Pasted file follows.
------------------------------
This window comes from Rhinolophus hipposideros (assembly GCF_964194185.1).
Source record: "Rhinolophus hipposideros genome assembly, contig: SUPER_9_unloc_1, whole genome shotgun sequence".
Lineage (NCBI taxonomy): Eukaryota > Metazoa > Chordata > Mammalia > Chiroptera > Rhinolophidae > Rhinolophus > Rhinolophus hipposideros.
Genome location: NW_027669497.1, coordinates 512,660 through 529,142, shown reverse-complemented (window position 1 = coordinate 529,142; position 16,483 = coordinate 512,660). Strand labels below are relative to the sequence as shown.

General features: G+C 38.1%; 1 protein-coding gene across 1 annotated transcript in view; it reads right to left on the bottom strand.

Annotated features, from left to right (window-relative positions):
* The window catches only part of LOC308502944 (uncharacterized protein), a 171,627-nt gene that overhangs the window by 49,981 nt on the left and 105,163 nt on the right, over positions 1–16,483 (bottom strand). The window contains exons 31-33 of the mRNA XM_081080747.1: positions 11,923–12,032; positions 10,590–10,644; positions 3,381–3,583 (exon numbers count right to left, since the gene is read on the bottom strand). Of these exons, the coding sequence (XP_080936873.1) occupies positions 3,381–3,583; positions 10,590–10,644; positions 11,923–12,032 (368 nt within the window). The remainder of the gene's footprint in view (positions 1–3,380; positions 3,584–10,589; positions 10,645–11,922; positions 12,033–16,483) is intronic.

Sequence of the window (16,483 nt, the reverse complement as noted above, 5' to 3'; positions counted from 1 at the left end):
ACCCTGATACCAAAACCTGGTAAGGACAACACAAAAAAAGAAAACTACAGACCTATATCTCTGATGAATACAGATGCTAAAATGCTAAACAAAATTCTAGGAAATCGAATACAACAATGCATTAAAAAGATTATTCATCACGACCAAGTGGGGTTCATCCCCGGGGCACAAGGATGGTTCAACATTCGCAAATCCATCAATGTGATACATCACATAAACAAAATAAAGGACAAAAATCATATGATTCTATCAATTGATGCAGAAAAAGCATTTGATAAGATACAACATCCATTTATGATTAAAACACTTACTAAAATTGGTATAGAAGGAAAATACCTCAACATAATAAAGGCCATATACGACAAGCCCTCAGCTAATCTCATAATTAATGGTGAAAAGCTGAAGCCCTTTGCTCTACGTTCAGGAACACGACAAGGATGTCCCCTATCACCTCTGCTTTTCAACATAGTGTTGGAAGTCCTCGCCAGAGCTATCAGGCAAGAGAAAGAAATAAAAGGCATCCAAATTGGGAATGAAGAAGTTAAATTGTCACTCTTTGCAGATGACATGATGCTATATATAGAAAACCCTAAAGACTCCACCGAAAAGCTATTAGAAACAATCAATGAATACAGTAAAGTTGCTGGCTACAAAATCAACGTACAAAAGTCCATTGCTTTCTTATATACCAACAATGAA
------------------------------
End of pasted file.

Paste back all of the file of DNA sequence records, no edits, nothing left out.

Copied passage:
This window comes from Rhinolophus hipposideros (assembly GCF_964194185.1).
Source record: "Rhinolophus hipposideros genome assembly, contig: SUPER_9_unloc_1, whole genome shotgun sequence".
Lineage (NCBI taxonomy): Eukaryota > Metazoa > Chordata > Mammalia > Chiroptera > Rhinolophidae > Rhinolophus > Rhinolophus hipposideros.
Genome location: NW_027669497.1, coordinates 512,660 through 529,142, shown reverse-complemented (window position 1 = coordinate 529,142; position 16,483 = coordinate 512,660). Strand labels below are relative to the sequence as shown.

General features: G+C 38.1%; 1 protein-coding gene across 1 annotated transcript in view; it reads right to left on the bottom strand.

Annotated features, from left to right (window-relative positions):
* The window catches only part of LOC308502944 (uncharacterized protein), a 171,627-nt gene that overhangs the window by 49,981 nt on the left and 105,163 nt on the right, over positions 1–16,483 (bottom strand). The window contains exons 31-33 of the mRNA XM_081080747.1: positions 11,923–12,032; positions 10,590–10,644; positions 3,381–3,583 (exon numbers count right to left, since the gene is read on the bottom strand). Of these exons, the coding sequence (XP_080936873.1) occupies positions 3,381–3,583; positions 10,590–10,644; positions 11,923–12,032 (368 nt within the window). The remainder of the gene's footprint in view (positions 1–3,380; positions 3,584–10,589; positions 10,645–11,922; positions 12,033–16,483) is intronic.

Sequence of the window (16,483 nt, the reverse complement as noted above, 5' to 3'; positions counted from 1 at the left end):
ACCCTGATACCAAAACCTGGTAAGGACAACACAAAAAAAGAAAACTACAGACCTATATCTCTGATGAATACAGATGCTAAAATGCTAAACAAAATTCTAGGAAATCGAATACAACAATGCATTAAAAAGATTATTCATCACGACCAAGTGGGGTTCATCCCCGGGGCACAAGGATGGTTCAACATTCGCAAATCCATCAATGTGATACATCACATAAACAAAATAAAGGACAAAAATCATATGATTCTATCAATTGATGCAGAAAAAGCATTTGATAAGATACAACATCCATTTATGATTAAAACACTTACTAAAATTGGTATAGAAGGAAAATACCTCAACATAATAAAGGCCATATACGACAAGCCCTCAGCTAATCTCATAATTAATGGTGAAAAGCTGAAGCCCTTTGCTCTACGTTCAGGAACACGACAAGGATGTCCCCTATCACCTCTGCTTTTCAACATAGTGTTGGAAGTCCTCGCCAGAGCTATCAGGCAAGAGAAAGAAATAAAAGGCATCCAAATTGGGAATGAAGAAGTTAAATTGTCACTCTTTGCAGATGACATGATGCTATATATAGAAAACCCTAAAGACTCCACCGAAAAGCTATTAGAAACAATCAATGAATACAGTAAAGTTGCTGGCTACAAAATCAACGTACAAAAGTCCATTGCTTTCTTATATACCAACAATGAA